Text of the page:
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Gynecol Oncol. 2006 Dec;103(3):883-7. Epub 2006 Jun 30.

KRAS and BRAF mutations in ovarian tumors: a comprehensive study of invasive carcinomas, borderline tumors and extraovarian implants.

Author information

1
Institute of Pathology, Ludwig-Maximilians-University of Munich, Germany. doris.mayr@med.uni-muenchen.de

Abstract

OBJECTIVE:

Mutations of BRAF, a downstream mediator of K-RAS, have been described in serous borderline tumors of the ovary. Data concerning other types of ovarian tumors are scarce. Therefore, we assessed KRAS and BRAF mutation in a series of more than 100 different ovarian tumors.

METHODS:

Paraffin-embedded material, including invasive carcinomas, borderline tumors, benign lesions and implants, was used. BRAF codon 600 in exon 15 and K-RAS codon 12 in exon 2 were analysed.

RESULTS:

92 cases (92%), including all serous carcinomas (100%), did not show a mutation of BRAF. Eight cases (8.0%), including five serous borderline tumors (31.25%), contained a mutation. In all serous borderline tumors, codon 600 was affected. The remaining three cases were invasive carcinomas of endometrioid (mutation on codon 600), mucinous (mutation on codon 600) and clear cell (mutation on codon 615) subtype. There was no BRAF mutation in mucinous borderline tumors. Regarding K-RAS, 89 cases (87.25%) did not show an aberration. The 11 positive borderline tumors (10.7%) were of serous (22.2%) and of mucinous type (46.6%). There was a KRAS mutation in a serous and a mucinous invasive carcinoma each. BRAF and K-RAS mutations were mutually exclusive and not seen in implants.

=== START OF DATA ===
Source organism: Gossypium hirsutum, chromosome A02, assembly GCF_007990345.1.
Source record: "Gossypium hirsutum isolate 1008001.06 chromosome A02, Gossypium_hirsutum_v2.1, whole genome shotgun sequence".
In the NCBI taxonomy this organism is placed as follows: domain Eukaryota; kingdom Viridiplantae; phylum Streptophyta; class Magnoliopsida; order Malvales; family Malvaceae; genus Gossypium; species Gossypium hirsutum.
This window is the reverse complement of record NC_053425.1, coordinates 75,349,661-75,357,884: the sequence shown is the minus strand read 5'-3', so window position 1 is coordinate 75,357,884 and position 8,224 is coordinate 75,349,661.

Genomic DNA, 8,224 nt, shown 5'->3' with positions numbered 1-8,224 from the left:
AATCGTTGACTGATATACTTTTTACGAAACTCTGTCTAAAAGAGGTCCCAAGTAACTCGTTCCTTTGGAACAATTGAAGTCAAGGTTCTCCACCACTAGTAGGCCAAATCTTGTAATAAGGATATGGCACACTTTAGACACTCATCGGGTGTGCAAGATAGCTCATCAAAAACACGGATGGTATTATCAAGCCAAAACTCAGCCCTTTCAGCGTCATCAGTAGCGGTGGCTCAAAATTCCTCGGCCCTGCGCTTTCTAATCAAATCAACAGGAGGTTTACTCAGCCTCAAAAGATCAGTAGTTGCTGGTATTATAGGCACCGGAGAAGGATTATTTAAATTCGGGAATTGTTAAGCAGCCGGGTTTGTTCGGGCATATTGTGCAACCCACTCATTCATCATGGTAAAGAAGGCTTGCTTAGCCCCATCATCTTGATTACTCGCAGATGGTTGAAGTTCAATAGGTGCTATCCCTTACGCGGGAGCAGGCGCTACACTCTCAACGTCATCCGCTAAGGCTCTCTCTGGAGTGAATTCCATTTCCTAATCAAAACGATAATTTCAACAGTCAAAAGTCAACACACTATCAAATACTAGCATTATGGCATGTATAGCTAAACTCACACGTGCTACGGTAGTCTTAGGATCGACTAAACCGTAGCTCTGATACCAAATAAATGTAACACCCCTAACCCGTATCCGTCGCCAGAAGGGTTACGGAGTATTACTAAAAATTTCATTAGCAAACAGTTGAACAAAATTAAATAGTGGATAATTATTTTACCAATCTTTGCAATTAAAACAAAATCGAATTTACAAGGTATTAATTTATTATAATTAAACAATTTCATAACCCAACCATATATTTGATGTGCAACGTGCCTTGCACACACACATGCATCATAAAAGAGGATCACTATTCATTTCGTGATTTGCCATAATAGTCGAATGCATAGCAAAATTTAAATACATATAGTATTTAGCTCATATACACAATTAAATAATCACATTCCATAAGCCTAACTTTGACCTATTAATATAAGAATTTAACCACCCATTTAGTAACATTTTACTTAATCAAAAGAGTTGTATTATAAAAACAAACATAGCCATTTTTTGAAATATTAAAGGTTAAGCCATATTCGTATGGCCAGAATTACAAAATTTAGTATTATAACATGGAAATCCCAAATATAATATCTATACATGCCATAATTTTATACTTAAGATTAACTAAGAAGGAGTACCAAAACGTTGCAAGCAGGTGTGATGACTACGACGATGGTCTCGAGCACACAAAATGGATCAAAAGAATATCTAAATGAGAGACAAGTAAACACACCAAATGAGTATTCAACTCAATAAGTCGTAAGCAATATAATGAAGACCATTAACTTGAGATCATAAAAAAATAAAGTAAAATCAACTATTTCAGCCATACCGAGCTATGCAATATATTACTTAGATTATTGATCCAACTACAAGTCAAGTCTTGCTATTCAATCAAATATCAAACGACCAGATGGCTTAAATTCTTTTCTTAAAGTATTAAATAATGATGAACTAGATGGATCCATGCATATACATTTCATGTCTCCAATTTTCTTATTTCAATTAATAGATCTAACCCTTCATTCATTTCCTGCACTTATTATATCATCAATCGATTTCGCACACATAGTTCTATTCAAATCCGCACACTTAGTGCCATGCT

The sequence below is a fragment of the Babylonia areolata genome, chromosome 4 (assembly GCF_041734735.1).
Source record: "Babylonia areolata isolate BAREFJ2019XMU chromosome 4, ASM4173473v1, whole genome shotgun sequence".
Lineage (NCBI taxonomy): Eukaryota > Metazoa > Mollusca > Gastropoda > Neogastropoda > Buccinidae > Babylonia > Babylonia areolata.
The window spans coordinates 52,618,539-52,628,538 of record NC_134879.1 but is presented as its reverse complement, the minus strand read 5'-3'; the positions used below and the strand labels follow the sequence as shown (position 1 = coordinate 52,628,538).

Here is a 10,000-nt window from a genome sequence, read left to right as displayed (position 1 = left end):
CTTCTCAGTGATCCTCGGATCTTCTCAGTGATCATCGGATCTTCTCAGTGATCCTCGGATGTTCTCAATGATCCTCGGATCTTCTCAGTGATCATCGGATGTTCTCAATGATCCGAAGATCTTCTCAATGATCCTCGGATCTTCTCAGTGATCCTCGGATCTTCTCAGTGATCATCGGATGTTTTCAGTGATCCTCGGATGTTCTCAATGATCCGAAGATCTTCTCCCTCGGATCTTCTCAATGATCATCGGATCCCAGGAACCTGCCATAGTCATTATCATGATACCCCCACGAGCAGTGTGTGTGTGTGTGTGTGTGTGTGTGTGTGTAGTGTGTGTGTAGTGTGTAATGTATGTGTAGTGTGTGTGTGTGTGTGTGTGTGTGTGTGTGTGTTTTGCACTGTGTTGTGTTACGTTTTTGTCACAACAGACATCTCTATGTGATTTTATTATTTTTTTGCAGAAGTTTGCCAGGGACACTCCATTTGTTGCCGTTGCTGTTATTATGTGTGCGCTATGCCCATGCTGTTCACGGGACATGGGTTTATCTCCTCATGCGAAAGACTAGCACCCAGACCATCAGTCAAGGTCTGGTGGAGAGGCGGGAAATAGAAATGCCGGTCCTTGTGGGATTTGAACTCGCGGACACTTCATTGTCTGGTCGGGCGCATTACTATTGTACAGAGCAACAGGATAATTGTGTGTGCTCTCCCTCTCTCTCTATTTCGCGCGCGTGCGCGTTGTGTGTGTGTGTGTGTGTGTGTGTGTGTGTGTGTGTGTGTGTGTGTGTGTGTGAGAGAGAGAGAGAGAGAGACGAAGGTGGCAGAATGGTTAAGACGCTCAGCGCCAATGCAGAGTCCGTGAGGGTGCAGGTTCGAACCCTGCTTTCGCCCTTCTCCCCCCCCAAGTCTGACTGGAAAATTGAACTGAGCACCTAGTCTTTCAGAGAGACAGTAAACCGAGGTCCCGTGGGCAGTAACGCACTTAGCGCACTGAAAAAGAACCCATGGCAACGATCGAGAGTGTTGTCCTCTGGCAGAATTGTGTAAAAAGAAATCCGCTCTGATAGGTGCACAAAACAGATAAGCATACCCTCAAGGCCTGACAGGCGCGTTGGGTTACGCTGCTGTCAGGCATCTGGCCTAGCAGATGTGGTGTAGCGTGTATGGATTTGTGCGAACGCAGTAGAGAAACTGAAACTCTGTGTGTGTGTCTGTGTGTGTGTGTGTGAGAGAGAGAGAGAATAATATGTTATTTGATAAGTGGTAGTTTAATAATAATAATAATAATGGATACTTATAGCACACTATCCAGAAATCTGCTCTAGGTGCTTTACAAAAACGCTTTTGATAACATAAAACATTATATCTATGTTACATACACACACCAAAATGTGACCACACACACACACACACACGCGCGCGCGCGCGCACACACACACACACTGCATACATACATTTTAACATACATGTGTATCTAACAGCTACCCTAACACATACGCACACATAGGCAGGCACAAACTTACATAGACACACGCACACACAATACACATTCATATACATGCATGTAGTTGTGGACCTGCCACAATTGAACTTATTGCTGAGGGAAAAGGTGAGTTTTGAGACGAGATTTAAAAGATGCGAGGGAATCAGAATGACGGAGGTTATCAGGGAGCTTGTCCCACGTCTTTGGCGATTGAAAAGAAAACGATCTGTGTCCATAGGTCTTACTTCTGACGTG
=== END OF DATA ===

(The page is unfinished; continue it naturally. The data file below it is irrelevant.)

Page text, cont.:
CONCLUSION:

Mutation of either K-RAS or BRAF is frequent in borderline tumors but is not found in invasive serous carcinomas and is very rare in other invasive subtypes. This supports the notion of different pathological pathways. For the development of extraovarian implants, further studies are observed.

PMID:
16806438
DOI:
10.1016/j.ygyno.2006.05.029
[Indexed for MEDLINE]

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